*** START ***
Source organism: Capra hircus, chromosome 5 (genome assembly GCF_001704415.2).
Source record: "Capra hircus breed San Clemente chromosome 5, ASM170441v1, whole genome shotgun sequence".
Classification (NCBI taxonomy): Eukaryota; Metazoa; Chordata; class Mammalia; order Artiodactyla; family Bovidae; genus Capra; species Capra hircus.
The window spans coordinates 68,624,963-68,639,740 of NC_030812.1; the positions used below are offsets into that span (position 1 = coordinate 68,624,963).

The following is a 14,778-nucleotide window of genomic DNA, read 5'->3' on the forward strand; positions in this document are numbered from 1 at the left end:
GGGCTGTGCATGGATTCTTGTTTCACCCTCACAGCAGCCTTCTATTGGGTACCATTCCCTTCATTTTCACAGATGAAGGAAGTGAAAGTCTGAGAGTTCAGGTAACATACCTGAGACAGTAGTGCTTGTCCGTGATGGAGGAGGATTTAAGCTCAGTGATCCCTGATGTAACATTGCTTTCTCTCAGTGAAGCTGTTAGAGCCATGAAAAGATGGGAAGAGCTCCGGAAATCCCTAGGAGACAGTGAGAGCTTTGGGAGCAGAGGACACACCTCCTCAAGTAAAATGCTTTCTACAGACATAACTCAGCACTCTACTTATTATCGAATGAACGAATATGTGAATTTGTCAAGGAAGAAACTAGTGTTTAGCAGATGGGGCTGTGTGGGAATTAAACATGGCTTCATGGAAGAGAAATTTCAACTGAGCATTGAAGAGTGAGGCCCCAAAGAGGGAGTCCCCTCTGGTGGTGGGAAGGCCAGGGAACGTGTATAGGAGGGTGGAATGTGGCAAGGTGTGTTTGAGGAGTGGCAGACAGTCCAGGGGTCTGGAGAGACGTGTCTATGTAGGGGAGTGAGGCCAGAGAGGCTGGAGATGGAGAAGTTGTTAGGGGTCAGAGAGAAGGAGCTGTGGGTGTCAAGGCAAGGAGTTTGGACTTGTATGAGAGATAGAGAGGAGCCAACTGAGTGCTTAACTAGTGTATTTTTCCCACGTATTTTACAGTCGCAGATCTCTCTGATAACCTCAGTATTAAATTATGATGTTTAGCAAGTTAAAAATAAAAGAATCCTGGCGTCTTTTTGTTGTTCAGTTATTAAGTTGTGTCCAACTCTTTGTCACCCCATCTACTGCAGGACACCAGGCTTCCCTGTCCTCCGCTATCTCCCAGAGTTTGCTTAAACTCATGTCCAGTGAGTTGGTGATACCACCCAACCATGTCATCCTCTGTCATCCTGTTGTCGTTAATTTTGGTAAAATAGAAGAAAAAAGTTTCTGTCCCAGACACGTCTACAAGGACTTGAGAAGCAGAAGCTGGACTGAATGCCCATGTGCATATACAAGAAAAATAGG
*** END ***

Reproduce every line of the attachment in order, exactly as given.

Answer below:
Source organism: Capra hircus, chromosome 5 (genome assembly GCF_001704415.2).
Source record: "Capra hircus breed San Clemente chromosome 5, ASM170441v1, whole genome shotgun sequence".
Classification (NCBI taxonomy): Eukaryota; Metazoa; Chordata; class Mammalia; order Artiodactyla; family Bovidae; genus Capra; species Capra hircus.
The window spans coordinates 68,624,963-68,639,740 of NC_030812.1; the positions used below are offsets into that span (position 1 = coordinate 68,624,963).

The following is a 14,778-nucleotide window of genomic DNA, read 5'->3' on the forward strand; positions in this document are numbered from 1 at the left end:
GGGCTGTGCATGGATTCTTGTTTCACCCTCACAGCAGCCTTCTATTGGGTACCATTCCCTTCATTTTCACAGATGAAGGAAGTGAAAGTCTGAGAGTTCAGGTAACATACCTGAGACAGTAGTGCTTGTCCGTGATGGAGGAGGATTTAAGCTCAGTGATCCCTGATGTAACATTGCTTTCTCTCAGTGAAGCTGTTAGAGCCATGAAAAGATGGGAAGAGCTCCGGAAATCCCTAGGAGACAGTGAGAGCTTTGGGAGCAGAGGACACACCTCCTCAAGTAAAATGCTTTCTACAGACATAACTCAGCACTCTACTTATTATCGAATGAACGAATATGTGAATTTGTCAAGGAAGAAACTAGTGTTTAGCAGATGGGGCTGTGTGGGAATTAAACATGGCTTCATGGAAGAGAAATTTCAACTGAGCATTGAAGAGTGAGGCCCCAAAGAGGGAGTCCCCTCTGGTGGTGGGAAGGCCAGGGAACGTGTATAGGAGGGTGGAATGTGGCAAGGTGTGTTTGAGGAGTGGCAGACAGTCCAGGGGTCTGGAGAGACGTGTCTATGTAGGGGAGTGAGGCCAGAGAGGCTGGAGATGGAGAAGTTGTTAGGGGTCAGAGAGAAGGAGCTGTGGGTGTCAAGGCAAGGAGTTTGGACTTGTATGAGAGATAGAGAGGAGCCAACTGAGTGCTTAACTAGTGTATTTTTCCCACGTATTTTACAGTCGCAGATCTCTCTGATAACCTCAGTATTAAATTATGATGTTTAGCAAGTTAAAAATAAAAGAATCCTGGCGTCTTTTTGTTGTTCAGTTATTAAGTTGTGTCCAACTCTTTGTCACCCCATCTACTGCAGGACACCAGGCTTCCCTGTCCTCCGCTATCTCCCAGAGTTTGCTTAAACTCATGTCCAGTGAGTTGGTGATACCACCCAACCATGTCATCCTCTGTCATCCTGTTGTCGTTAATTTTGGTAAAATAGAAGAAAAAAGTTTCTGTCCCAGACACGTCTACAAGGACTTGAGAAGCAGAAGCTGGACTGAATGCCCATGTGCATATACAAGAAAAATAGG